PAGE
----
Even some long-time Democratic strategists were saying the speech "could be a win" for Trump if he sticks to the teleprompter.

“I actually think if it is Teleprompter Trump, it could be good for him,” said Democratic strategist Joe Trippi. “But going off-script is always the danger.”

Most observers expect Trump will continue in a cautious vein - but as Trump's adversaries have repeatedly learned, when dealing with Trump, nothing is guaranteed. To be sure, a more measured approach would help defeat Trump's reputation for "conducting foreign policy in inflammatory terms, generating tension with US allies," as the Hill describes it. During his one-on-one meetings Monday with Macron and Israeli Prime Minister Benjamin Netanyahu, Trump offered a more conventional approach - most of the time.

As the Hill recounts, Trump promised to give plans for peace between Israel and the Palestinians “an absolute go” during remarks with Netanyahu, while telling Macron that the unpopular French president pulled off “one of the great election victories of all time” and was doing “a terrific job.”

Yet Tuesday will bring a more difficult test, as Trump tries to rally an international community that is deeply skeptical of him to put greater pressure on North Korea. Notably, the leaders of Russia and China —both permanent members of the UN Security Council — are not attending the summit. Trump has had what could be described as a "love-hate" relationship with both Russian President Vladimir Putin and Chinese President Xi Jinping since taking office.

For his part, Trump admits that some of the topics he will cover may be "tricky," but that he is looking forward to the challenge.


EEEEEEEEEEE BaBaBouy Tue, 09/19/2017 - 10:18 Permalink

trump has 0 power over anything. once he was elected he had to bend over and kick out all his people while adding more goldman sachs. he then scrapped all of his ideas and did exactly the opposite. even if trump would decide to follow his pre election way - he would be simply assasinated same as JFK and all the others. i can remember trump was lashing out at obama for palying golf - after trump was elected, one of the very first things he did was playing golf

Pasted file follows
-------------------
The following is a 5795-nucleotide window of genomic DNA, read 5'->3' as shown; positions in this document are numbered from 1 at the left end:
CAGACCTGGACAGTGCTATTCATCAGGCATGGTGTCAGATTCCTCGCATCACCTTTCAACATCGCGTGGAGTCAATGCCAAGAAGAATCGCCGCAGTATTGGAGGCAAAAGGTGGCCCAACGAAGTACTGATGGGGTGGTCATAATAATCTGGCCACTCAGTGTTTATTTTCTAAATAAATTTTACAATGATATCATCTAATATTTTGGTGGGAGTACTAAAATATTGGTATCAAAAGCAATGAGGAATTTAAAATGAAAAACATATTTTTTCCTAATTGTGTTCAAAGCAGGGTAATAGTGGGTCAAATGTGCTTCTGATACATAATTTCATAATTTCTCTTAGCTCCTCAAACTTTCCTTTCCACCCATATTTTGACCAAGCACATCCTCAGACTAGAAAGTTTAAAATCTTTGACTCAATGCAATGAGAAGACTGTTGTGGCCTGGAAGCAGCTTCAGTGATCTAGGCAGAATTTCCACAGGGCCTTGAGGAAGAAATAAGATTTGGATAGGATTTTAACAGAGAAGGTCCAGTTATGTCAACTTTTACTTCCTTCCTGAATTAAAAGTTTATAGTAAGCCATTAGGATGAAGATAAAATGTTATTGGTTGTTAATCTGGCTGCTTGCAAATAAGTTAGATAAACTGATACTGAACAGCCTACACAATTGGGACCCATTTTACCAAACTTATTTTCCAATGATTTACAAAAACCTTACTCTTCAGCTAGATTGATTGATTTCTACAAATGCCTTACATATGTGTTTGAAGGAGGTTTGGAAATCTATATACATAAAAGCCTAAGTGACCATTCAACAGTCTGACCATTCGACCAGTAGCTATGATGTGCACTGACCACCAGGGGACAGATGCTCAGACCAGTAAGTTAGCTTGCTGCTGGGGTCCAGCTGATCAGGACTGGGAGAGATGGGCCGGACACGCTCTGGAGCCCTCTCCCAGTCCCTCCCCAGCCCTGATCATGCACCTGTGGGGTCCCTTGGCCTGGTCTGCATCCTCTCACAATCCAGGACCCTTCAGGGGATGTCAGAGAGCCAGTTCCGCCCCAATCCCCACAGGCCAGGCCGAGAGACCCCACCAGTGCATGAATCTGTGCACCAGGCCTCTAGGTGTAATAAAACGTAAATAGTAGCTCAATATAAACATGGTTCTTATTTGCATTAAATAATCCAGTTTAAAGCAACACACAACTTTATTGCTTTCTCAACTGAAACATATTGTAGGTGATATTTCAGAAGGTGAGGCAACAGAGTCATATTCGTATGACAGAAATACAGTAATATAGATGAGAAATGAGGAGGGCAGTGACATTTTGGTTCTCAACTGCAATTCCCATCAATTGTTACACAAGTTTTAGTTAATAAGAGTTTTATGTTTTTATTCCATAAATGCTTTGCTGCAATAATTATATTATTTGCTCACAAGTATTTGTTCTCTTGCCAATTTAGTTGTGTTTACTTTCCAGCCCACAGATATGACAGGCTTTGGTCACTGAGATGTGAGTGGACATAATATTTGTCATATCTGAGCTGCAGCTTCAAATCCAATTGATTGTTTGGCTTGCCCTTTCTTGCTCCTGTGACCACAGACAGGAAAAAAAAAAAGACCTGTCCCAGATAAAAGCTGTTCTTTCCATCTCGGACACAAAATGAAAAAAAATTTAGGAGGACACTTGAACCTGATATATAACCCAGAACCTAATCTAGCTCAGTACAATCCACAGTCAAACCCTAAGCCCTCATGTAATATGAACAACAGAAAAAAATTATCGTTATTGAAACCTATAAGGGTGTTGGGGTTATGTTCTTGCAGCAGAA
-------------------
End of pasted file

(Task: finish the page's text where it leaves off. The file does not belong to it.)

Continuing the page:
In reply to by BaBaBouy

MillionDollarButter J S Bach Tue, 09/19/2017 - 11:57 Permalink

I was at the gym, and I was forced to watch that psycho Bolton on Fox lavish praise on Trump post speech.  Bibi all grins in the audience.  Seriously, is there a legitimate grievance against Iran other than that they don't have the right (central bank) and that we sodomized them for 25 years with the Shah?  We let the Shah have nuclear power back in the 70s.  WTH?

In reply to by J S Bach

veritas semper… Handful of Dust Tue, 09/19/2017 - 13:36 Permalink

I see only 4 nations that are a real threat ,the three heads of the Beast,the AAZ Empire:US,Israel and UK and their vassal,Saudi Arabia.There are other minor vassals of the Beast,like NATO countries,Japan,etc,but the dangerous ones are those 4.Period.If you think NK is a threat,you need to read more real history,not the fake one presented by the Beast.In summary:Since WWII US has killd 20 mill, overthrown 36 govts, interfered in 82 electns, attemptd 2 assassinate >50 leaders & bombed >30 countries.To improve your understanding capabilities,read this:

In reply to by Handful of Dust

Dapper Dan sickavme Tue, 09/19/2017 - 11:26 Permalink

The MIC is in control and now thoroughly funded. Senate backs bill to pump $700 billion into military… The bill allots $10.6 billion for 94 Joint Strike Fighter aircraft, which is two dozen more than Trump requested. The bill also provides $25 billion to pay for 13 ships, which is $5 billion and five ships more than the Trump sought.odious debt my friends,  remember that!

In reply to by sickavme

Justin Case curbjob Tue, 09/19/2017 - 10:27 Permalink

cartoon powerpoint presentation Or just ask Bibi to make his presentation. Has that Wile E. Coyote flavour to it.Which country has attacked and destroyed moar sovergein nations since WWII? Which country has killed moar people since WWII, then were killed in WWII it self? That is the real threat to peace on earth. 3 million in NK were murdered alone. Where is the woar crimes tribunal? Where are the reperations to the living victims?

In reply to by curbjob

Justin Case shovelhead Tue, 09/19/2017 - 13:06 Permalink